America's "Obesogenic" Mess


Type 2 diabetes, once considered a disease of “adult onset,” is highly resistant to treatment in overweight American youth-a group succumbing to the disorder at an alarming rate.

An editorial published online this week by the New England Journal of Medicine1 caught and has held my attention. It is a comment on results of the TODAY (Treatment Options for Type 2 Diabetes in Adolescents and Youth) study2 and the potential blow these could deliver to what we tell our patients, of all ages, every day about the role of lifestyle change in the prevention and lifetime management of type 2 diabetes (T2DM).
Given comments I recently made elsewhere on the newly published ADA/EASD 2012 position statement3 and its clear emphasis on improved lifestyle choices as the foundation for successful management of T2DM, announcement of the TODAY results and this editorial struck home.

The study followed patients aged 10 to 17 years who had received a diagnosis of T2DM less than 2 years before entering the study; had a body mass index (BMI) above the 85th percentile; and met criteria for additional metabolic markers.2 The primary objective was to compare 3 treatment groups with respect to treatment durability (measured as loss of glycemic control): metformin alone; metformin plus rosiglitazone; and, metformin plus intensive lifestyle intervention. Disappointingly for advocates of healthy choices for a lifetime, the metformin/lifestyle intervention failed to significantly improve glycemic control or produce laudable weight loss.2

Are the results, in part, a strike against clarion calls for increased physical activity and reduced caloric intake among America’s kids? Nothing of the kind, according to editorialist David Allen, MD, of the Department of Pediatrics, University of Wisconsin School of Medicine and Public Health. Instead, Allen says, they underscore-and painfully-the mess we face as a nation overwhelmed by “chronic caloric surplus”2 and an untold variety of barriers to fixing the problem.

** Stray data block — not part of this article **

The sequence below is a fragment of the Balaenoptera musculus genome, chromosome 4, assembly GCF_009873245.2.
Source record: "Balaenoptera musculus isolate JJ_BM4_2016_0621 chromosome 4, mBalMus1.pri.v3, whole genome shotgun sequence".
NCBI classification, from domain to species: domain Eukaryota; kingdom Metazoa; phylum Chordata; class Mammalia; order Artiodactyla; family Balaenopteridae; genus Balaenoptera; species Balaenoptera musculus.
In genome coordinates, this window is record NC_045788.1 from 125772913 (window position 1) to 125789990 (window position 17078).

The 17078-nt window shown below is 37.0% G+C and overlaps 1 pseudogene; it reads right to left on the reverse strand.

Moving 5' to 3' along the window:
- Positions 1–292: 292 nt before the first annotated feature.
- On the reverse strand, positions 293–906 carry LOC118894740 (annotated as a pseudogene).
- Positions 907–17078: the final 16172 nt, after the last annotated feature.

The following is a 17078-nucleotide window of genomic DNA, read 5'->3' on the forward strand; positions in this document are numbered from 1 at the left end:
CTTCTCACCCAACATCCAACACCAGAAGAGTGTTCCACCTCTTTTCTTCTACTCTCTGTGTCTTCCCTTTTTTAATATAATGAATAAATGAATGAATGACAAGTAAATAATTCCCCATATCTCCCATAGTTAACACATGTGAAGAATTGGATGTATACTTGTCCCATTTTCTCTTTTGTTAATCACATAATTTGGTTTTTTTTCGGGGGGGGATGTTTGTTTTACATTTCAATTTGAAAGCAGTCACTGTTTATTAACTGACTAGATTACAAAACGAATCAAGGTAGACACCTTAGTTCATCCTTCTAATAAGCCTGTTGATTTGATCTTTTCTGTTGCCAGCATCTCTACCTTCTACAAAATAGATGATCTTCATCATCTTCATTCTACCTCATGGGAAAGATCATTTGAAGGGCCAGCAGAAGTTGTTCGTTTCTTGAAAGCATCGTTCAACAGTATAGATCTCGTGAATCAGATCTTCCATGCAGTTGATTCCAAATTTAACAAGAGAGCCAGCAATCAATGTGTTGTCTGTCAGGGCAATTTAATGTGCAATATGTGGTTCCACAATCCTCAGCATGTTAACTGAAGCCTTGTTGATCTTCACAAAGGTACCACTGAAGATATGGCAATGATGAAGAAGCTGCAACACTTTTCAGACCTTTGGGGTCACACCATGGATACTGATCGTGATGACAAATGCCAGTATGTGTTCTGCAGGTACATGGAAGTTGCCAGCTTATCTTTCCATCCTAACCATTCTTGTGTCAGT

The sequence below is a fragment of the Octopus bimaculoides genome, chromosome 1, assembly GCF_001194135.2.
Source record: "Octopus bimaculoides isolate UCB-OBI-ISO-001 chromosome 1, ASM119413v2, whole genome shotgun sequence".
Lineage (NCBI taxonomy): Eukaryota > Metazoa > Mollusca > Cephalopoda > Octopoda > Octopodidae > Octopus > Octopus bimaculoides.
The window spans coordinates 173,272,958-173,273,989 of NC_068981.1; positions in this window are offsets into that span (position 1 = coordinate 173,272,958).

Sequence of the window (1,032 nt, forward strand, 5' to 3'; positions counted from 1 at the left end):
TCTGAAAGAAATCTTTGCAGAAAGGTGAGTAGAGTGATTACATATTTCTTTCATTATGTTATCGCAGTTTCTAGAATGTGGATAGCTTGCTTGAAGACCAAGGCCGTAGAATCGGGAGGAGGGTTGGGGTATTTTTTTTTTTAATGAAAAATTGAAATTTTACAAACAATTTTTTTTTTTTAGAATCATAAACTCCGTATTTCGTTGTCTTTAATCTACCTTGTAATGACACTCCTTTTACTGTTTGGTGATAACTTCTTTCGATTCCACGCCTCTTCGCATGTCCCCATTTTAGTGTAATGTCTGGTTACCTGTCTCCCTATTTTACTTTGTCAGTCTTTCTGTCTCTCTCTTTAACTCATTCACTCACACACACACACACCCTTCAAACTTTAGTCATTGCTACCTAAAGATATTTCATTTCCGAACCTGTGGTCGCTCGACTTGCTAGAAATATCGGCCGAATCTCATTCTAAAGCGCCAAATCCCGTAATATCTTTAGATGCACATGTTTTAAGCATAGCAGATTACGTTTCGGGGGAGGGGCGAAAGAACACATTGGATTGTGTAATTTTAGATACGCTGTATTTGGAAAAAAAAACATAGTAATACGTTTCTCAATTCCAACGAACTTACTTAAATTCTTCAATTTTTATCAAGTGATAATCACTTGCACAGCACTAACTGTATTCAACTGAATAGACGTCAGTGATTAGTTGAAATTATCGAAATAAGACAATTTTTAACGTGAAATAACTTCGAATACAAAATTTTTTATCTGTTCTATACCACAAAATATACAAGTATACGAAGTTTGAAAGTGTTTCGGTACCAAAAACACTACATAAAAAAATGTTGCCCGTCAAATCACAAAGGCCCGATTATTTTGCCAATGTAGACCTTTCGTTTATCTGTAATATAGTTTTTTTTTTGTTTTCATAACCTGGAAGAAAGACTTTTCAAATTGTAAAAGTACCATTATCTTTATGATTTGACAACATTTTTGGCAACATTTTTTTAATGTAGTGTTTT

I happen to agree with Dr Allen. We are in a "mess"; an obeseogenic2 environment that makes it much easier to opt in to unhealthy lifestyle choices and far more difficult to opt out of the existing social norms. When I grew up (never mind the dates), I had very few lifestyle choices to make. If I chose to eat, the food presented to me was pretty healthy and definitely bore no resemblance to the calorie-rich choices served up in so many pre-prepared and fast-food meals. If I chose to go somewhere or be with my friends, I rode my bike or walked. In fact, the majority of our playtime involved walking, riding, or moving. And now that I think about it, "playtime" usually consisted of being locked out of the house, after getting home from school and putting your stuff up, until dinner was ready. If you want to get a good feeling for what it was like "back then," I highly recommend Bill Bryson's excellent book The Life and Times of the Thunderbolt Kid4 about a childhood in small-town Iowa in the early 1950s. The world today is quite different and places our children in a lifestyle environment where the unhealthy choice is easy to make.

As editorialist Allen says, the TODAY study1 is not a condemnation of lifestyle change, but a stark vision of how difficult it is to bring the promise of healthier choices to fruition in the world we now live. Certainly, our children with type 2 diabetes must be offered a better way to good health than a lifelong dependence on pills and injections.

Maybe this study shows us just how good healthy lifestyles have always been-and confronts us with what has been lost!

1. Allen DB. TODAY-A stark glimpse of tomorrow [editorial]. N Engl J Med. Published online ahead of print. Available at: Accessed April 30, 2012.
2. Zeitler P, Hirst K, Pyle L, et al. A clinical trial to maintain glycemic control in youth with type 2 diabetes. N Engl J Med. Published online ahead of print. Available at: Accessed April 30, 2012.
3. Inzucchi SE, Bergenstahl RM, Buse JB, et al. Management of hyperglycemia in type 2 diabetes: a patient centered approach. Diabetes Care. Published online ahead of print, April 19, 2012. Available at: Accessed April 24, 2012.
4. Bryson B. The Life and Times of the Thunderbolt Kid. New York: Broadway Books, an imprint of the Doubleday Broadway Publishing Group, a division of Random House; 2006.    

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